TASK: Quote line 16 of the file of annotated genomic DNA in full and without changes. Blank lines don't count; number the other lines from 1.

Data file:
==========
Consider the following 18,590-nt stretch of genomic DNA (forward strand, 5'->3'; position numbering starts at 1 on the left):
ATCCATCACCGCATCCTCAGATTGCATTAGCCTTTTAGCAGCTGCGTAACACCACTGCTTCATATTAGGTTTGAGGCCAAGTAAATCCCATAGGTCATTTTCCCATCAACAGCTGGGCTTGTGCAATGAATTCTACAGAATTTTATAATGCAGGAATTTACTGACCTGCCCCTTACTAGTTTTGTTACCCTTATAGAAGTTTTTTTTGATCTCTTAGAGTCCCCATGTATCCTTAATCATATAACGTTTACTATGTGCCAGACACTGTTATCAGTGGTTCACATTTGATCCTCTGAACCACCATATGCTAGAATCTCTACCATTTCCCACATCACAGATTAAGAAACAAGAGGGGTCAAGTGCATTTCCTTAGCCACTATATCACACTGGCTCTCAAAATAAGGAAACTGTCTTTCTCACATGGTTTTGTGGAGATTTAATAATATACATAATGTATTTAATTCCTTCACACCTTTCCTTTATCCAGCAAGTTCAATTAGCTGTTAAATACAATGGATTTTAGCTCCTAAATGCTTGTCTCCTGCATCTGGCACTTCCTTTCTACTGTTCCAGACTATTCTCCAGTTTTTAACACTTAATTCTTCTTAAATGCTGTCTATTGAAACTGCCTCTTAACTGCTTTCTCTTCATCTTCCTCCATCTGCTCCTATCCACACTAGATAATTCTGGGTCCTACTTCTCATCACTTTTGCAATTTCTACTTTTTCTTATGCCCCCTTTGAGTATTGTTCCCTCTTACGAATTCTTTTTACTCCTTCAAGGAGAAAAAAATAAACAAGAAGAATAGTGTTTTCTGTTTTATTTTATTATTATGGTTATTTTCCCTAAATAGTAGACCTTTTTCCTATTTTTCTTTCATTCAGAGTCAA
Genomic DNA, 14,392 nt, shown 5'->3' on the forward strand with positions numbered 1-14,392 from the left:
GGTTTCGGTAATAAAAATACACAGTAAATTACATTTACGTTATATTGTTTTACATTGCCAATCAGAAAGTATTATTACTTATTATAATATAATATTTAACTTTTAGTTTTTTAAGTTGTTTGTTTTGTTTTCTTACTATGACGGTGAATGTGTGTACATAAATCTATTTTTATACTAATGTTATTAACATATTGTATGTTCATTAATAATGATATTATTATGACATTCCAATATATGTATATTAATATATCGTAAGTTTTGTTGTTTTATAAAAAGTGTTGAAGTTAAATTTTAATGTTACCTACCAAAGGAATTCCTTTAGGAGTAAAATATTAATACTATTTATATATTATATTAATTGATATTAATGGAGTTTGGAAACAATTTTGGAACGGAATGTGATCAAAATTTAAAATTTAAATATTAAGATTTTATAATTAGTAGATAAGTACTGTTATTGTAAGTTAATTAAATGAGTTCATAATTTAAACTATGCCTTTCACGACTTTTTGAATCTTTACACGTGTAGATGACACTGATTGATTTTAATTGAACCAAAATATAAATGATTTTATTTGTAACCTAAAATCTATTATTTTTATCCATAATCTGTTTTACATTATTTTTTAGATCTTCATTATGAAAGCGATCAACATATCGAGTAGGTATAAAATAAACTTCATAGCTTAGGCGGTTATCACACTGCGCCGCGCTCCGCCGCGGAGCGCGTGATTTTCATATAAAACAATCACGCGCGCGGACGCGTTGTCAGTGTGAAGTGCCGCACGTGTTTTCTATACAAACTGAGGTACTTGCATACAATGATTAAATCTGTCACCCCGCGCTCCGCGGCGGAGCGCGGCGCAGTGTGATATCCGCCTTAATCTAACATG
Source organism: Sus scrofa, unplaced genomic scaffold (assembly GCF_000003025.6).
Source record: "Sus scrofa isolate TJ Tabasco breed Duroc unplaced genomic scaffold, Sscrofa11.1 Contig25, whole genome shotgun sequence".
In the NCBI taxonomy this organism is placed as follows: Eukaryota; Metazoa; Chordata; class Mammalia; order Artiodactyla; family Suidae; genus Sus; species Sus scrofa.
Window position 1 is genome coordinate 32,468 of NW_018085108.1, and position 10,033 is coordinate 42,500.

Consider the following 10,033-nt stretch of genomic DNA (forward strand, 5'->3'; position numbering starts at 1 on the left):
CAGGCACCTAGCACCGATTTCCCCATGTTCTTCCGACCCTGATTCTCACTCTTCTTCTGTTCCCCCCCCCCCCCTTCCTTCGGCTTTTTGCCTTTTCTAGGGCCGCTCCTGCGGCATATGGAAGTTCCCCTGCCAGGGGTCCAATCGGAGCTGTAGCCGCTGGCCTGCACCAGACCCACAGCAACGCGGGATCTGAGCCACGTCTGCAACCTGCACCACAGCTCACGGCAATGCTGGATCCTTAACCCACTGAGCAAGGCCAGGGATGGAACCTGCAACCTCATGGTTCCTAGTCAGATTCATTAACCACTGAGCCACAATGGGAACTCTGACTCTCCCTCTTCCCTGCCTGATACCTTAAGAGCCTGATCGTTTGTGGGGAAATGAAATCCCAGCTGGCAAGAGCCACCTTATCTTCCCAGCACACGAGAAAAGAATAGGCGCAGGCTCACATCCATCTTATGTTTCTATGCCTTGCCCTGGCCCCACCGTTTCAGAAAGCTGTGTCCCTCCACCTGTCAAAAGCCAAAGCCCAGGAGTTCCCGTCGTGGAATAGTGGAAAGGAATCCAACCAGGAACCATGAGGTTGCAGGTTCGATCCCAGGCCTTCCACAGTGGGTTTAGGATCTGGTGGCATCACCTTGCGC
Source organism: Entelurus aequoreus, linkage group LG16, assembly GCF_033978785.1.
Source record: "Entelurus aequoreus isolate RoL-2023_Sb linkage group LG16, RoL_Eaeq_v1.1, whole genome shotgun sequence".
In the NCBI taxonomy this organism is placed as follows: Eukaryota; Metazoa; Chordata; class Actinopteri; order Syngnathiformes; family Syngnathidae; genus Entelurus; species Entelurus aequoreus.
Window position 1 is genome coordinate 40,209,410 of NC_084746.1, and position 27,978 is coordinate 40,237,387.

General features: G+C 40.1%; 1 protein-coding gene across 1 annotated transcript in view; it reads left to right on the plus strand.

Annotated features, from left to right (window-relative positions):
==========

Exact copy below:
Annotated features, from left to right (window-relative positions):